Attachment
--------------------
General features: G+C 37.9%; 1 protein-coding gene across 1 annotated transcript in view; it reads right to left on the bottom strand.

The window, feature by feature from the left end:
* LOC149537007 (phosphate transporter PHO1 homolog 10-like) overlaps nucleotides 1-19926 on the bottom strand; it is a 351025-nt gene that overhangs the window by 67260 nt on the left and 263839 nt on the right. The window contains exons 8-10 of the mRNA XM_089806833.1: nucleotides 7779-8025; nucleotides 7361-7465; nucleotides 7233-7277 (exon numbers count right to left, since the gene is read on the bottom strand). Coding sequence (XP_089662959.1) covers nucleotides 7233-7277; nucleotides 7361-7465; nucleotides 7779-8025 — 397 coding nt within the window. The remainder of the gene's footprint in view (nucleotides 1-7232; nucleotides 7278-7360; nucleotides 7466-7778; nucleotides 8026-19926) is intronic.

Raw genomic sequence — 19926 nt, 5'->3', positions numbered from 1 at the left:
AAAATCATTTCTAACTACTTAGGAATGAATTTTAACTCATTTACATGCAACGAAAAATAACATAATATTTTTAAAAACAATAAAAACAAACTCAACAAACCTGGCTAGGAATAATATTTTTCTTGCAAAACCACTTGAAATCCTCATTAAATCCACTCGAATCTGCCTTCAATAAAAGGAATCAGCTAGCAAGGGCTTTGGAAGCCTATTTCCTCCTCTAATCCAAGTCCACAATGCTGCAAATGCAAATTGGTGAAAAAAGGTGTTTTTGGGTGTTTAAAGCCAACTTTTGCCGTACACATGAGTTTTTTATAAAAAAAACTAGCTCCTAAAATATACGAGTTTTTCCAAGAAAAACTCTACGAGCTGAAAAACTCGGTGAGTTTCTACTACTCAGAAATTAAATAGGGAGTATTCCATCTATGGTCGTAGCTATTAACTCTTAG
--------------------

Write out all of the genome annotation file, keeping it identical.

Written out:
General features: G+C 37.9%; 1 protein-coding gene across 1 annotated transcript in view; it reads right to left on the bottom strand.

The window, feature by feature from the left end:
* LOC149537007 (phosphate transporter PHO1 homolog 10-like) overlaps nucleotides 1-19926 on the bottom strand; it is a 351025-nt gene that overhangs the window by 67260 nt on the left and 263839 nt on the right. The window contains exons 8-10 of the mRNA XM_089806833.1: nucleotides 7779-8025; nucleotides 7361-7465; nucleotides 7233-7277 (exon numbers count right to left, since the gene is read on the bottom strand). Coding sequence (XP_089662959.1) covers nucleotides 7233-7277; nucleotides 7361-7465; nucleotides 7779-8025 — 397 coding nt within the window. The remainder of the gene's footprint in view (nucleotides 1-7232; nucleotides 7278-7360; nucleotides 7466-7778; nucleotides 8026-19926) is intronic.

Raw genomic sequence — 19926 nt, 5'->3', positions numbered from 1 at the left:
AAAATCATTTCTAACTACTTAGGAATGAATTTTAACTCATTTACATGCAACGAAAAATAACATAATATTTTTAAAAACAATAAAAACAAACTCAACAAACCTGGCTAGGAATAATATTTTTCTTGCAAAACCACTTGAAATCCTCATTAAATCCACTCGAATCTGCCTTCAATAAAAGGAATCAGCTAGCAAGGGCTTTGGAAGCCTATTTCCTCCTCTAATCCAAGTCCACAATGCTGCAAATGCAAATTGGTGAAAAAAGGTGTTTTTGGGTGTTTAAAGCCAACTTTTGCCGTACACATGAGTTTTTTATAAAAAAAACTAGCTCCTAAAATATACGAGTTTTTCCAAGAAAAACTCTACGAGCTGAAAAACTCGGTGAGTTTCTACTACTCAGAAATTAAATAGGGAGTATTCCATCTATGGTCGTAGCTATTAACTCTTAG